Excuse the headline. To be clear, I do think that usability tests are very valuable. But often times they provide little data beyond what you are testing—for instance, the labeling of the primary navigation. Yes, seasoned testers can often times extrapolate large amounts of observational data, but sometimes the really niche features of a Web site aren't so easily discovered. Users seldom provide ancillary ideas for features they may need. Instead the idea for a feature usually only occurs to a user when they needs it. So, when a feature pops up for me at exactly the time I need it, in exactly the place I need it, to me it means somebody really thought the problem through, perhaps even cared about me a little. To me it says: "hey, we want to make your life easier". All usability experts focus on the user first. That is, quite simply, what we sign up to do. As such, we often refrain from  "feature-itis"—defined as adding features for the sake of having more functionality. Additional features often times do little more than round out a sell-sheet of product benefits, hardly ever benefiting the user. But there are many times when a well conceived feature can pay off not only for the user, but for the service provider as well. And I must correct myself, when discussing this blog post with a colleague of mine, Ernie Bello, he rightfully pointed out that it's not the feature itself, but the execution of the feature that makes it usable or not. As an example, I had purchased a couple songs from the iTunes Music Store by Canadian artist Sass Jordan. I know, I know, it's 2009, but I just have this thing for Canadian rock from 2 decades ago. After listening to the two songs I had purchased (about 10 times), I decided to get a couple more. Of course, now I was regretting that I hadn't purchased the whole album and saved a little money. That's when I discovered this:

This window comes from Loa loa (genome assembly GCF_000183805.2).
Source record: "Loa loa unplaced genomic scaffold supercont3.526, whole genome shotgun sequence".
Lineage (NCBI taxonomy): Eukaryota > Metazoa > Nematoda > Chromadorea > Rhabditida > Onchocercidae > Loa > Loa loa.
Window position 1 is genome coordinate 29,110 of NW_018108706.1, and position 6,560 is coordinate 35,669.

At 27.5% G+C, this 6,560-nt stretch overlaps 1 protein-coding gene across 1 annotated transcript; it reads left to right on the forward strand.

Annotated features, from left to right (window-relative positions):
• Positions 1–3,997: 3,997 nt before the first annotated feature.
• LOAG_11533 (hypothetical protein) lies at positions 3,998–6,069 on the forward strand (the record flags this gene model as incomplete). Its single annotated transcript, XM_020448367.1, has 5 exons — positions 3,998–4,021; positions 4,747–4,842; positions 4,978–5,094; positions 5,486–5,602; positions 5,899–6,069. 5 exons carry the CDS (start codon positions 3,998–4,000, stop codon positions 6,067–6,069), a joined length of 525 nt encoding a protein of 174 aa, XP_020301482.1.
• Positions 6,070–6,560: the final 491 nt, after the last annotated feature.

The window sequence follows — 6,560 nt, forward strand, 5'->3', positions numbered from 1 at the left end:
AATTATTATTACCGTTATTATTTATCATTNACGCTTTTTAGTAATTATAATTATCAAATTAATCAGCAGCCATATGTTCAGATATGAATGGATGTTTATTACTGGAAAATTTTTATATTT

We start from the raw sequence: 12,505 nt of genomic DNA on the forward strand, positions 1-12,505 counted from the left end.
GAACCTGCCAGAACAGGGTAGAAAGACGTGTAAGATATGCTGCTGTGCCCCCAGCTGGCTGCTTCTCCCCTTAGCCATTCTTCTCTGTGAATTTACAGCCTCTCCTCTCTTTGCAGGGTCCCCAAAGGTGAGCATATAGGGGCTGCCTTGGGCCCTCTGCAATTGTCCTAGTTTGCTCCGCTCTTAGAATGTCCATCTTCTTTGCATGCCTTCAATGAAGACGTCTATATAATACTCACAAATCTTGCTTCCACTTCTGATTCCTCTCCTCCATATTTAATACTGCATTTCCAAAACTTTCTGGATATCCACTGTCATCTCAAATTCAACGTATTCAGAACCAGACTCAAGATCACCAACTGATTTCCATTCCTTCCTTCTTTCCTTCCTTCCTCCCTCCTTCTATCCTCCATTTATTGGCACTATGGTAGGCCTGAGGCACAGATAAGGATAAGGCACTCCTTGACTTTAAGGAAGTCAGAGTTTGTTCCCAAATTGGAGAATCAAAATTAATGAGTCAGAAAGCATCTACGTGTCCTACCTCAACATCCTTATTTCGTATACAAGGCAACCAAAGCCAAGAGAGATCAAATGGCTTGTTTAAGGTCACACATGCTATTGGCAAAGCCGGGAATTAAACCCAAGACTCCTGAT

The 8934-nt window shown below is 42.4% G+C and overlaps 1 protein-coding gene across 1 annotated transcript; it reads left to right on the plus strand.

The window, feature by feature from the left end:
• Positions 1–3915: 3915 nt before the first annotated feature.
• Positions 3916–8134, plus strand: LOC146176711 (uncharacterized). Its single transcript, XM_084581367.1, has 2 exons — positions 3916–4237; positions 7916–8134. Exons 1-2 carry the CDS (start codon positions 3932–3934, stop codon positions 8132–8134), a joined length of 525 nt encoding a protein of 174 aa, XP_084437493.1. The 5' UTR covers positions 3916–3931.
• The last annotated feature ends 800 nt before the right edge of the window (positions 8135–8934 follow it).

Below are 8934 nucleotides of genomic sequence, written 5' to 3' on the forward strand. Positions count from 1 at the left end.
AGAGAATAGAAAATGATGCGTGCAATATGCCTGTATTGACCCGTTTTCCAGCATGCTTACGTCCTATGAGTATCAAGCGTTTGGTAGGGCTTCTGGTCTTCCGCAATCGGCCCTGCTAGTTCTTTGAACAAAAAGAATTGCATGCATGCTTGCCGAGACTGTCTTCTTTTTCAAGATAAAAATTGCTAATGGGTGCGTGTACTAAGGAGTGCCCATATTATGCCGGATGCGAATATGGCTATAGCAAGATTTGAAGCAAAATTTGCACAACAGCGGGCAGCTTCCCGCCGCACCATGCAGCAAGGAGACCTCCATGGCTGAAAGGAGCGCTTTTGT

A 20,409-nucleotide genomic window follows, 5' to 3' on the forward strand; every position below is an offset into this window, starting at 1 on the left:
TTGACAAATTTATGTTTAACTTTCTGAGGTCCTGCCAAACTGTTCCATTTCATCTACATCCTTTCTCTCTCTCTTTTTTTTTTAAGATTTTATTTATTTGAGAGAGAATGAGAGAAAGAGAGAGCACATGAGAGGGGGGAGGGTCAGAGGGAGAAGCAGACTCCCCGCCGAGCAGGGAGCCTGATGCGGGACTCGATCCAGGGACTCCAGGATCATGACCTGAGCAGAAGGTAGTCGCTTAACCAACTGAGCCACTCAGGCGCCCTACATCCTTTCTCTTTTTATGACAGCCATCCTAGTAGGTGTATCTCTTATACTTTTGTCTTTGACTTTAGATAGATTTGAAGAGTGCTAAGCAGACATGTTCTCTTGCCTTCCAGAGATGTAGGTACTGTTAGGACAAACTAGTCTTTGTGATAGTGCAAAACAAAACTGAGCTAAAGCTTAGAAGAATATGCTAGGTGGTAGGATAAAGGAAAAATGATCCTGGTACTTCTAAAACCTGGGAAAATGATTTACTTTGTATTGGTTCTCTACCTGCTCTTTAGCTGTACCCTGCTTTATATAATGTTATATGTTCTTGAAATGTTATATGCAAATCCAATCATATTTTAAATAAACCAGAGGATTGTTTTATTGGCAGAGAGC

Example from the iTune Music Store Note how when returning to the album from which I have already bought a couple songs, I am prompted to complete my album. It's clear, obvious, and exactly where it should be. I am sure that many of you will point out that this is also a benefit for Apple, and that may be the case. But the point is, the very feature I wanted, existed when I needed it, and where I needed it—even thought I didn't expect it to be there. My point is that I doubt a usability test would have found the need for this feature. If I were a test subject with a task to buy a song, I would not have thought to tell a usability tester that it would be great to have a feature to complete an album, just in case I change my mind in the future. I didn't even think about it as a feature until I actually needed it. But somebody thought about it for me, and thought about how I could use it. And yes, with that feature in place, it can be tested and can be validated. What little features have you noticed or even created that have really made a big difference? Leave me your comments...